As a kid growing up in Mahopac, N.Y., there were a handful of adults who—often inadvertently—taught me lessons that have lasted well into my 40s. From Vinnie Gargano, I was gifted with the ability to understand the intricacies of baseball. From Dottie Miller, I picked up warmth and compassion. From Robert Walker, I got the power of a strong whistle.
And from John Bohrman, I learned what it meant to be an involved public servant.
Mr. Bohrman was the dad of Darren Bohrman, a kid in my grade with ridiculous athleticism and a killer jump shot. He also served as my first-ever youth basketball coach. And he was, truly, an amazing one. Warm. Decent. Engaged. Fair. Although few of us were at Darren’s level, his dad made certain to give us all equal time and high-quality instruction. I remember him never yelling or berating. It was all about picking things up. About educating.
Years later, when Darren and I were older, Mr. Bohrman ran something called the MSA (Mahopac Sports Association) High School Basketball League. Basically, it was a league for those of us who either chose not to play for the school team (Darren) or weren’t good enough for the school team (me). And it was—in a word—awesome. For three years, I was a member of the Runnin’ Jeffies (admittedly, I named us), a squad made up of Scott Choy, Steve Celli, Jonathan Powell, Matt Heywood, Peter Nesbitt and a handful of other guys. Once per week, games were held in the gymnasium, and they were competitive and feisty and often fantastic. Friends during the day turned to combatants at night. It wasn’t great basketball, but it was great.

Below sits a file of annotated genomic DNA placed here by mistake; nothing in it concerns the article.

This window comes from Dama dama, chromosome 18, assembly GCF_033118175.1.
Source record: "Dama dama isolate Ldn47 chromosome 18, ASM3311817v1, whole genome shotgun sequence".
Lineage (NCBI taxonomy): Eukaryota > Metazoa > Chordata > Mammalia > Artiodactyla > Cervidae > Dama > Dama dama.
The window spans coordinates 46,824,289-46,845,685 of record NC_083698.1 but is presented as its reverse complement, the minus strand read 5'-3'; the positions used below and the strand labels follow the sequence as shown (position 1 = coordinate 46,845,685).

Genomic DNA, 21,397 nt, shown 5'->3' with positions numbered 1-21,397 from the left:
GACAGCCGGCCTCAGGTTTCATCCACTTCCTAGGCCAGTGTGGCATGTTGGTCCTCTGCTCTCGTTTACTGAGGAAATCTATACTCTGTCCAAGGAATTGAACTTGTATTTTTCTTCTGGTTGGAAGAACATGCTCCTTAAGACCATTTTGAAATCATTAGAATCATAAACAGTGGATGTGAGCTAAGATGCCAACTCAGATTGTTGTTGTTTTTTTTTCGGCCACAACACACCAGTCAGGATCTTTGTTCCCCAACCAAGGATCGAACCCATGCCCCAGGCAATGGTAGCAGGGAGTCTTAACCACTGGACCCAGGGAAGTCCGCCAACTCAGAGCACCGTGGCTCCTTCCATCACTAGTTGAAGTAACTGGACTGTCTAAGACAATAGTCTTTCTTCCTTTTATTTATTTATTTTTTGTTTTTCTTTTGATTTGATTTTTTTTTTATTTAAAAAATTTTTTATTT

Two of Mr. Bohrman’s sons worked as officials, and Mr. Bohrman reigned as, well, a quasi-commissioner of all. He attended every game, scored many of them, resolved disputes, created the schedule. On and on and on. And why? Because he was a good man. A great man. A community-driven man who craved not glory or credit, but aiding the town the best he could.
Truly, I can’t state this loudly enough: This country needs more people like John Bohrman. Legitimate servants of the greater good. Caretakers of our youngsters. Guardians of decency.
Sadly, I learned a few moments ago that Mr. Bohrman passed of a heart attack.
I have not seen him in well over two decades.
Yet I feel as if I’ve lost someone special.